“Finally, states have also asked CMCS to ensure that implementation efforts and CMCS approvals do not interfere with regular program operations and thereby delay the critical transition to value-based purchasing efforts occurring across the country. We stand ready to work closely with our federal partners to make the necessary next steps in order to ensure we have the tools and make realistic use of available resources to ensure that Medicaid remains a highly functioning, effective and efficient program.”

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The National Association of Medicaid Directors also recognized the importance of keeping the different sections of the regulation from being implemented all at the same time and supports the requirements of a phased-in approach to adopting the new rule.

In July 2015, the NAMD sent a letter to the Center for Medicaid & CHIP Services commenting on its initial proposed rule Medicaid and Children’s Health Insurance Programs; Medicaid Managed Care, CHIP Delivered in Managed Care, Medicaid and CHIP Comprehensive Quality Strategies and Revisions Related to Third Party Liability.

The letter called on for a flexible regulatory framework when renovating the managed care space within the Medicaid program. Additionally, the organization feels that the Centers for Medicare & Medicaid Services (CMS) should incorporate rulings that foster innovation and support new technologies.

Individual states will also need the flexibility to operate their Medicaid programs to serve the unique and differing populations of each region. Both CMS and NAMD support the idea of greater alignment and care coordination throughout the Medicaid programs, especially when it comes to the managed care population.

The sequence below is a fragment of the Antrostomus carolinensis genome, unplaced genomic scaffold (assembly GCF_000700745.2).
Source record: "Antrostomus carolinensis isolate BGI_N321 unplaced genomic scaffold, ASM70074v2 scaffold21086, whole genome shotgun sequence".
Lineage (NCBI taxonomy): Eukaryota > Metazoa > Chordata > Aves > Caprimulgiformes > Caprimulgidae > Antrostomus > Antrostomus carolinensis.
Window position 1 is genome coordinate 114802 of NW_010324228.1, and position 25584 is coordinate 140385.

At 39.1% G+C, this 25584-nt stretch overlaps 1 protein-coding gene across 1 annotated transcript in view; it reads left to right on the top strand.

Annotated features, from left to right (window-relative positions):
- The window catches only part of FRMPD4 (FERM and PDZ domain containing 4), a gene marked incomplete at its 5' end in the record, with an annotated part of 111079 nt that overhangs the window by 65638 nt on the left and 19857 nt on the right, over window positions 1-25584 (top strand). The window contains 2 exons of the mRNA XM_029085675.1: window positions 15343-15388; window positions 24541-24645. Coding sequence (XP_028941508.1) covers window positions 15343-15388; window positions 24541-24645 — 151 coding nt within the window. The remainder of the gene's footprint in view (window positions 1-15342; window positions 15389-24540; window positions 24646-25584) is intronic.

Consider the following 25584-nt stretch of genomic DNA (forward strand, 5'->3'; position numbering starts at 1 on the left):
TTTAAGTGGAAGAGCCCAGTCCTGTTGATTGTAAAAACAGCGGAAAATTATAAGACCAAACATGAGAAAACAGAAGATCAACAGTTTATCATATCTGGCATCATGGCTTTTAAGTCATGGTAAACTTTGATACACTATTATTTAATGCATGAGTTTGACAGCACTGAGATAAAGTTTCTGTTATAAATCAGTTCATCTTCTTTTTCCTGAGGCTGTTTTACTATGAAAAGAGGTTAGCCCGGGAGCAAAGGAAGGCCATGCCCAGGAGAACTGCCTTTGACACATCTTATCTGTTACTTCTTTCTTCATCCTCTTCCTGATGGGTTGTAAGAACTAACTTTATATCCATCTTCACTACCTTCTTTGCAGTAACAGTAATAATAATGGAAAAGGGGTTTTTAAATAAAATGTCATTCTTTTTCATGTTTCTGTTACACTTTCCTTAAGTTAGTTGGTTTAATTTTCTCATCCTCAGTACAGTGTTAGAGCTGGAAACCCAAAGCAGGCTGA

However, the letter stated that CMS could also further alignment by developing stronger “coherence with other federal agencies” especially when it comes to data reporting.

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“We are concerned that the framework would require a plethora of major program changes that would increase costs to states and the federal government. Each one of the policy changes and reporting requirements in the proposed rule will require analysis, dedicated staff time, contract amendments, and other programmatic change that will require significant resources to implement. States have limited capacity and funds to carry out these changes,” the letter stated. “CMS should identify ways to support states in implementing the new regulations and ways to offset the resource burden.”

“Due to the extensive scope of policy change in the rule, we further recommend that CMS not implement the major provisions of the regulation simultaneously, as currently proposed. Instead, CMS should use a staggered timeline for implementation that reflects the complexity of the regulation.”

CMS has clearly followed the guidelines to slowly phase in each part of the regulatory ruling so that state Medicaid programs are not overwhelmed and their resources remain accessible.

As new regulations become a part of state Medicaid programs, the federal government and the healthcare industry as a whole will likely continue to focus on value-based, quality care as well as the opportunity to further innovate and reform healthcare delivery systems.